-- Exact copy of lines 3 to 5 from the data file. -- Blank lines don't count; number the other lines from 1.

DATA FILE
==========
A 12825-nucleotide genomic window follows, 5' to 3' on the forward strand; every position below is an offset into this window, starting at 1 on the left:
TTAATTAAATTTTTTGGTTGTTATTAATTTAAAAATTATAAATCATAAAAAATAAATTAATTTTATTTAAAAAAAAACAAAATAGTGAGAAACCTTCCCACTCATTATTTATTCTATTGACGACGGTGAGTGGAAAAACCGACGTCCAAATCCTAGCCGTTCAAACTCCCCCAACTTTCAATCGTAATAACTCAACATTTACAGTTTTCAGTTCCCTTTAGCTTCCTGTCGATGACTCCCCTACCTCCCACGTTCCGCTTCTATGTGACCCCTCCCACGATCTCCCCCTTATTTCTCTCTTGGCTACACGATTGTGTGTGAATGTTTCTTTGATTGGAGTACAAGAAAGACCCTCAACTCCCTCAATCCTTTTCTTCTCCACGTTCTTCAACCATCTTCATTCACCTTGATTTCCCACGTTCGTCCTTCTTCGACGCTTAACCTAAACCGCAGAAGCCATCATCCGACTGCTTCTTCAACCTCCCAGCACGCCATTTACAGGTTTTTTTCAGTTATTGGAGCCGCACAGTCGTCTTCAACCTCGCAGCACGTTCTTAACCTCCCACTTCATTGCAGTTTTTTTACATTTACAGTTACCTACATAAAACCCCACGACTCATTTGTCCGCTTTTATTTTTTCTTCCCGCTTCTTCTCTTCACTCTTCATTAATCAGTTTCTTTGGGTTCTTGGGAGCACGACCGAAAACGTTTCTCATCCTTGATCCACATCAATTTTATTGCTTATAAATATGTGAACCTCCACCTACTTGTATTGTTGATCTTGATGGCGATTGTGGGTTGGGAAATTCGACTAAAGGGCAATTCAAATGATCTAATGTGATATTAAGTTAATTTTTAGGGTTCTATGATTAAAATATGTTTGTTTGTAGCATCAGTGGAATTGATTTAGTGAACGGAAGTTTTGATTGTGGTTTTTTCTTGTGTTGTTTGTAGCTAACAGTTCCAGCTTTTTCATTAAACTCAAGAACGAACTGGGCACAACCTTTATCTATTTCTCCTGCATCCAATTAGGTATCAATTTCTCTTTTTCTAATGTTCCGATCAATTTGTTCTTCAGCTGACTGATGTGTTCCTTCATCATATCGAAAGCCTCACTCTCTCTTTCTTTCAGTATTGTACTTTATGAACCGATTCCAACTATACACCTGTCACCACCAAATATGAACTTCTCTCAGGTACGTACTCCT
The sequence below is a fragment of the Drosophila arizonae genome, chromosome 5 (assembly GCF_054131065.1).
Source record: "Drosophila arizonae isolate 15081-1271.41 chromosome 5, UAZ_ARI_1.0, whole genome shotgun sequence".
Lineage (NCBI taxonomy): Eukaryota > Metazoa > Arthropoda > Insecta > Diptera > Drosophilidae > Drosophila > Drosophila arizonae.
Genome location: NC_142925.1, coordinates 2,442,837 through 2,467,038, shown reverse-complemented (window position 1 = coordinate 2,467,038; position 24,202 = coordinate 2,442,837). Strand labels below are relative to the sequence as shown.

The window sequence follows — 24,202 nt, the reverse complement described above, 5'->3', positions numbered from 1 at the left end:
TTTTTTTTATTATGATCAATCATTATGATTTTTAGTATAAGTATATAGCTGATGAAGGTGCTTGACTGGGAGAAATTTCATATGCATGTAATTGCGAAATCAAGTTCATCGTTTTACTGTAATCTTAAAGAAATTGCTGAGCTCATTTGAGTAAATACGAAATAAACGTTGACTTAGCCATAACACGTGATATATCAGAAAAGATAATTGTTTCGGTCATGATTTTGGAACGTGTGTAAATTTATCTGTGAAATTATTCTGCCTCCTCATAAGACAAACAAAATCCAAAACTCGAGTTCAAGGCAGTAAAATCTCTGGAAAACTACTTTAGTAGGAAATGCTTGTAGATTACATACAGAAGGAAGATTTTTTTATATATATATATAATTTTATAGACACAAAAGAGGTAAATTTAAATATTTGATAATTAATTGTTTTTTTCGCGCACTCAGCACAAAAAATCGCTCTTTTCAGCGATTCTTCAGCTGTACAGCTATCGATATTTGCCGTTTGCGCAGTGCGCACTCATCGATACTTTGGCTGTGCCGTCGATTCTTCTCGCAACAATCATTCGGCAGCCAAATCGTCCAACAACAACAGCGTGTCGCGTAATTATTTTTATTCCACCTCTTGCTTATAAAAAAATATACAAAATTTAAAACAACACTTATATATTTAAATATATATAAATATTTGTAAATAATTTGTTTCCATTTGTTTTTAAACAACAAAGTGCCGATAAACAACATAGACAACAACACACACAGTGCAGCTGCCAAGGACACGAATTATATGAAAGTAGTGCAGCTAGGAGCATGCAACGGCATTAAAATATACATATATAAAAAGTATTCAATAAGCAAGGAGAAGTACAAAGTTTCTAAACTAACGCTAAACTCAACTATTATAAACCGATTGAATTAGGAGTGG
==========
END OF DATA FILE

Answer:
The sequence below is a fragment of the Drosophila arizonae genome, chromosome 5 (assembly GCF_054131065.1).
Source record: "Drosophila arizonae isolate 15081-1271.41 chromosome 5, UAZ_ARI_1.0, whole genome shotgun sequence".
Lineage (NCBI taxonomy): Eukaryota > Metazoa > Arthropoda > Insecta > Diptera > Drosophilidae > Drosophila > Drosophila arizonae.